“How much do you know about what happened at Svartskerry?” Abigail asked, casually stepping off the pier into the little dinghy, bobbing in the murky harbour.
“I don’t know anything except it’s meant to be haunted.” Replied Sophie, tentatively stumbling onboard and quickly sitting down.
Abigail started the engine, and the boat began to pull away.
“It’s haunted as fuck. There’s a pretty cool story behind it as well.”
“You see what happened was, while the lighthouse was still working, there were two people living there, right? There was the lighthouse-keeper, and his assistant. Now the lighthouse keeper was pretty standard, right? He was just a guy who’d used to be in the Merchant Navy. But his assistant was more interesting. The thing with his assistant is nobody knows who he was. The name he was calling himself was almost certainly fake, and he never told anyone his real name. But he didn’t t in at all. He was very well-spoken, obviously educated. Going off his accent, he was English. But he barely spoke to anyone. He kept himself to himself, and nobody knows how or why he ended up out here at all, working at the lighthouse. I guess they were just desperate for people to work there and didn’t ask many questions.”
The boat roared through the voe, cutting through the bluegreen-brown waves, as the village became nothing more than a series of white specks beneath the lowering clouds.
Sophie would never admit it to Abigail, but she was starting to feel seasick.
“What’s that, Sophie? You want me to slow down?” Abigail taunted, over the hum of the engine and the roar of the waves against the bow.
“No, keep going. What happened to these lighthouse-keepers?”
The boat turned round a towering, grey headland, and into the open sea. Abigail, standing proudly, feet wide apart, at the helm, with the raging sea breeze whipping cold and salty spray across her face, turned her head back towards Sophie.
“So what happened was the two of them had been working there for a couple of years right? And one winter a storm blew up. You seen the storms out here? Waves 60 feet high crashing against the lighthouse, wind so strong it’s hard to stay standing. etc. etc. So anyway, the light’s on in the lighthouse one of these stormy nights, and in the morning it just stays on. And all day into the next night and the next day, until it starts to run out of fuel. So of course the lighthouse-keepers were meant to put the light out in the morning and light it at night and keep it topped up with fuel, so now people knew something was up.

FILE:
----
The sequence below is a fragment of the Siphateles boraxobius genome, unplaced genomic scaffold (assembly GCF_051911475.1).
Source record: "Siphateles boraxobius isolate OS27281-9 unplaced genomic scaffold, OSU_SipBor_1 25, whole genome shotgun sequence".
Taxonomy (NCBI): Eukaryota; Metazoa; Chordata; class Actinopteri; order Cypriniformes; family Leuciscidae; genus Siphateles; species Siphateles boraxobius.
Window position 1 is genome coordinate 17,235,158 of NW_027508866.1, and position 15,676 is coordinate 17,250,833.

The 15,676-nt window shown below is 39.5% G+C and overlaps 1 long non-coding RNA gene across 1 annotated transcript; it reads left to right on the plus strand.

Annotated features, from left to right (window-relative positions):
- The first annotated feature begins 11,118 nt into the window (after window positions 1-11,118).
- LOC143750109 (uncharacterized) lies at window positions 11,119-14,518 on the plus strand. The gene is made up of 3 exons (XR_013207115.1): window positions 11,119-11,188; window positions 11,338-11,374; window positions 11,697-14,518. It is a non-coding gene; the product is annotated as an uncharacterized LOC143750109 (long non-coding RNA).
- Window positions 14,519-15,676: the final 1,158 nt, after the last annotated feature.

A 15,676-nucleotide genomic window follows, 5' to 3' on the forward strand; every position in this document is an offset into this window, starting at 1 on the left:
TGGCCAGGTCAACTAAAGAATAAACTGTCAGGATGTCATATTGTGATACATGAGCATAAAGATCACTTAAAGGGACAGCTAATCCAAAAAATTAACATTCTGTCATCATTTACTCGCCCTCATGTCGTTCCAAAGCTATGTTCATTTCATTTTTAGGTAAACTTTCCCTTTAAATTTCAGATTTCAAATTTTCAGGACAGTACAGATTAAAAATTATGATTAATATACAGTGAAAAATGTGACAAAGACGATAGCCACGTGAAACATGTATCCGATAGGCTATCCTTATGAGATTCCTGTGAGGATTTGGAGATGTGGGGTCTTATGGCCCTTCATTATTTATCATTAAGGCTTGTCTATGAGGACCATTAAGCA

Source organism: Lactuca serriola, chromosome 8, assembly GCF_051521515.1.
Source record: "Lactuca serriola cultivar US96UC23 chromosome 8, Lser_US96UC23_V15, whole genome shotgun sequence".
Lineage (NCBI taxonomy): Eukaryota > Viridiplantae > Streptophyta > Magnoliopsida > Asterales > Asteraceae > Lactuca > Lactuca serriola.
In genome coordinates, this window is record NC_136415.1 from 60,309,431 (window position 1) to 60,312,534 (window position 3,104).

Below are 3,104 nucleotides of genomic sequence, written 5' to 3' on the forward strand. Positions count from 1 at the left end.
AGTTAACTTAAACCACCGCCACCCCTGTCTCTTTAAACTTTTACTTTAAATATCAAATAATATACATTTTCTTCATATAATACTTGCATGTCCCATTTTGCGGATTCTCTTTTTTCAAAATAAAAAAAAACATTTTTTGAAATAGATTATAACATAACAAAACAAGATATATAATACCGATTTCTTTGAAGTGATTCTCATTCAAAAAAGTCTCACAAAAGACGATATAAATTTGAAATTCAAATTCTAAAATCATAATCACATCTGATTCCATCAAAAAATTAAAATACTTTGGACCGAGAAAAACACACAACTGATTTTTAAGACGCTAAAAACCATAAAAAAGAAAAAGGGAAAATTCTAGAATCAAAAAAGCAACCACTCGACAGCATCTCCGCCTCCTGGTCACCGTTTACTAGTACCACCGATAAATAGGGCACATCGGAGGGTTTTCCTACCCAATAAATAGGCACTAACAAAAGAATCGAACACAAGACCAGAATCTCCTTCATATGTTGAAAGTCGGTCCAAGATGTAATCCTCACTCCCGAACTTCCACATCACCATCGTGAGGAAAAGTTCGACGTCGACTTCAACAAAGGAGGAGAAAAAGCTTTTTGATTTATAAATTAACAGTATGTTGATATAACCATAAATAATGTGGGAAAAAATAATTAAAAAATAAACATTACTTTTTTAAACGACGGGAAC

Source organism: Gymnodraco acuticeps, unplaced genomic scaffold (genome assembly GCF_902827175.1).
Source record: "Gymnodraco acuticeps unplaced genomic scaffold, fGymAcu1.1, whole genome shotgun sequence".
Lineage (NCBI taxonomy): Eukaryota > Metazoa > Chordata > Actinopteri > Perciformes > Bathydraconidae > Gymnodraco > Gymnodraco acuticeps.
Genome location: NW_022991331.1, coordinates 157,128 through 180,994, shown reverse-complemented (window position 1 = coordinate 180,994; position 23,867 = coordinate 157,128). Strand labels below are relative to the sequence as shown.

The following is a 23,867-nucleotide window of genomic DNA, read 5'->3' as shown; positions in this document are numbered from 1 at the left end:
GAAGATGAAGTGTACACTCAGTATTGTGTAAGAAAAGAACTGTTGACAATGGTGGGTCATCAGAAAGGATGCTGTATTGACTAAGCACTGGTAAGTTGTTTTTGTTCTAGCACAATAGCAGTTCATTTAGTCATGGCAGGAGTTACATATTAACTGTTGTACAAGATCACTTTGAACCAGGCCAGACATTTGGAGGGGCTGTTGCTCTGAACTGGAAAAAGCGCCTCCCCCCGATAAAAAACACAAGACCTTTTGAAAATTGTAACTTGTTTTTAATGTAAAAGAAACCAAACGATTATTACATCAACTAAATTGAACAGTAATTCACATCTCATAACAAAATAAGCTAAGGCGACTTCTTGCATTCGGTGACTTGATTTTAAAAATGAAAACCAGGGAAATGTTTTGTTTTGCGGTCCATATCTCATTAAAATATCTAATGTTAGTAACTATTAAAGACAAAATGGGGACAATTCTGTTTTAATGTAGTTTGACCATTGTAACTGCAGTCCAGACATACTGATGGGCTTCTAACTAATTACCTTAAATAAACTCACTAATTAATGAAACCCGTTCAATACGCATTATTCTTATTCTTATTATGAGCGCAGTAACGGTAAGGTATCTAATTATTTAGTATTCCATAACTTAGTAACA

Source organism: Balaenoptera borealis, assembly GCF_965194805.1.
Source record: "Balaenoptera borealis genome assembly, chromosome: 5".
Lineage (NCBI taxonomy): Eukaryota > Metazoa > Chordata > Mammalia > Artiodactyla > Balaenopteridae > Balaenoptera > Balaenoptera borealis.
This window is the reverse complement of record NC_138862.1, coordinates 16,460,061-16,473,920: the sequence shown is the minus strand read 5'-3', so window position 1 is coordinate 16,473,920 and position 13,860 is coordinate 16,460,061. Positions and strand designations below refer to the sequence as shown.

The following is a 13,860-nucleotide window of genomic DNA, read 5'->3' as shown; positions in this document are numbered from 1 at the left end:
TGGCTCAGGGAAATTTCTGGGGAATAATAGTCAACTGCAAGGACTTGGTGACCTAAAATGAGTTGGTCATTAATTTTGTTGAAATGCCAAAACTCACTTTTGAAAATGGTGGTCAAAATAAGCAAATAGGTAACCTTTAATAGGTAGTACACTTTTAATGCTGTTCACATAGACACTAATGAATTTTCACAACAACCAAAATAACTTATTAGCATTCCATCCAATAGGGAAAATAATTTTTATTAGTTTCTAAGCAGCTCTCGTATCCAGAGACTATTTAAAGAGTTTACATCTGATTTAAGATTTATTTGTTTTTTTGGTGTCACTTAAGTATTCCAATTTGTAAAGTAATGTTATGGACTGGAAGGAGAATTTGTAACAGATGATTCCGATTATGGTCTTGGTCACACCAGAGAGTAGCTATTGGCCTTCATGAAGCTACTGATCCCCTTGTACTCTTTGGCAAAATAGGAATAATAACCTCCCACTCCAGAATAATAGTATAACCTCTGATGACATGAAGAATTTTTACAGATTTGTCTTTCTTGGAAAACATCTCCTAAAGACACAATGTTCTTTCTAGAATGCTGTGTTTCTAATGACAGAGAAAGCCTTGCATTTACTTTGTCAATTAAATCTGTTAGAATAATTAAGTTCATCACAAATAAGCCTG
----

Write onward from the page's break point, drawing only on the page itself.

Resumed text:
“The problem was the sea was very rough, and there was no chance of landing a boat there, so they couldn’t get anyone to the lighthouse for a few days. When the sea had calmed down a bit and they got a chance, There was nobody there.
“They looked all over the lighthouse, but they didn’t find any traces of anyone. No bodies, nothing. Sort of a Marie Celeste kind of thing. The strangest part, though, was that the boat that they’d had moored at the jetty was still there. If the boat had been gone, you could have said they left in that, but it was still there. It was still tied up to the jetty. It didn’t look like there was any way they could have left, but there they weren’t.”
The shore was now nothing more than a black stripe on the horizon, beneath the brooding clouds. Abigail laughed as the little boat lurched up and down and up and down, bounding over the choppy water. Sophie tried to bury her head in her coat in an effort to keep of the frigid wind and biting spray.
“A few lighthouse keepers came and went, but none of them could handle it. The place was abandoned in the ’30s.”
Before long, their destination came into view – a mass of black slabs of rock, rising up from the water, and a dirty-white column piercing the menacing sky. Abigail turned off the engine, and the boat just bobbed, silently, as the waves rolled around it. She stepped up to the bow and stood there, like Washington Crossing the Delaware, as she surveyed the rugged skerry, looking for a landing site.
The rocks on the near side of the island had been beaten into a precariously balanced arch, and Sophie became briefly mesmerised by the waves rising up, crashing around inside it, foam racing up into the crevices of the layered rock and then back out. In and out and up and down and in and out…
“Hey! Sophie!” Abigail shouted.
Sophie lifted up her head and looked over to where Abigail was pointing. She couldn’t help but smile as she noticed a big, blubbery seal roll over and slide and drag itself off the rocks into the dark water.
Abigail returned to the helm, and the engine sputtered back into life. She began slowly steering the boat round the skerry, eventually pulling up alongside the rusty remains of an old iron jetty.
She vaulted up onto the bent metal platform. Sophie, eager to stand on firm ground again, tried to stand up.
“Hold on a moment, will you?” Abigail reprimanded her, as she secured the boat to a post, caked in rust, and did the same at the other end.
Sophie took her hand and heaved herself up, staggering onto the uneven surface. Abigail leapt back into the boat and pulled out a carrier bag full of food, a crate of lager, two sleeping bags and a hurricane lamp, passing them up to Sophie.
Slowly and cautiously, to avoid slipping on the rocks that gleamed with rain and spray, the two adventurers scrambled up towards the windswept lighthouse.